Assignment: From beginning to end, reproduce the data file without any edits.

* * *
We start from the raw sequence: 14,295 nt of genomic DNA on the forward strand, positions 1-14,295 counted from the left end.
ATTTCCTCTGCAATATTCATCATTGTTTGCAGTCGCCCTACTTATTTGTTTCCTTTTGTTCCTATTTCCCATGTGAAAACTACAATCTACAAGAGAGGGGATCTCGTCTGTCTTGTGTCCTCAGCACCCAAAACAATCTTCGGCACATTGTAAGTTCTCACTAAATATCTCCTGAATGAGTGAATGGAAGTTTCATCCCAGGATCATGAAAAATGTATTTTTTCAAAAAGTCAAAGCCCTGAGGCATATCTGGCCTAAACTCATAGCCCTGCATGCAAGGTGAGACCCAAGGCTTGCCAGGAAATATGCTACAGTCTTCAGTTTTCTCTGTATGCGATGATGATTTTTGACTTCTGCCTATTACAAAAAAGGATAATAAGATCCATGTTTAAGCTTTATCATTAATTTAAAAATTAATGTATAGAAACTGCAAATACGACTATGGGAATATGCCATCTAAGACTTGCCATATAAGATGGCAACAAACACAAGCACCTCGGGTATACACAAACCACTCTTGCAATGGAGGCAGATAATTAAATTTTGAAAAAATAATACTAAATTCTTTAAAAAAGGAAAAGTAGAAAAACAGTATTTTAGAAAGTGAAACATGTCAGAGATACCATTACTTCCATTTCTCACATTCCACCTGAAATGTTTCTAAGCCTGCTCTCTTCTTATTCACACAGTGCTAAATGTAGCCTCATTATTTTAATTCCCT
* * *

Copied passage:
We start from the raw sequence: 14,295 nt of genomic DNA on the forward strand, positions 1-14,295 counted from the left end.
ATTTCCTCTGCAATATTCATCATTGTTTGCAGTCGCCCTACTTATTTGTTTCCTTTTGTTCCTATTTCCCATGTGAAAACTACAATCTACAAGAGAGGGGATCTCGTCTGTCTTGTGTCCTCAGCACCCAAAACAATCTTCGGCACATTGTAAGTTCTCACTAAATATCTCCTGAATGAGTGAATGGAAGTTTCATCCCAGGATCATGAAAAATGTATTTTTTCAAAAAGTCAAAGCCCTGAGGCATATCTGGCCTAAACTCATAGCCCTGCATGCAAGGTGAGACCCAAGGCTTGCCAGGAAATATGCTACAGTCTTCAGTTTTCTCTGTATGCGATGATGATTTTTGACTTCTGCCTATTACAAAAAAGGATAATAAGATCCATGTTTAAGCTTTATCATTAATTTAAAAATTAATGTATAGAAACTGCAAATACGACTATGGGAATATGCCATCTAAGACTTGCCATATAAGATGGCAACAAACACAAGCACCTCGGGTATACACAAACCACTCTTGCAATGGAGGCAGATAATTAAATTTTGAAAAAATAATACTAAATTCTTTAAAAAAGGAAAAGTAGAAAAACAGTATTTTAGAAAGTGAAACATGTCAGAGATACCATTACTTCCATTTCTCACATTCCACCTGAAATGTTTCTAAGCCTGCTCTCTTCTTATTCACACAGTGCTAAATGTAGCCTCATTATTTTAATTCCCT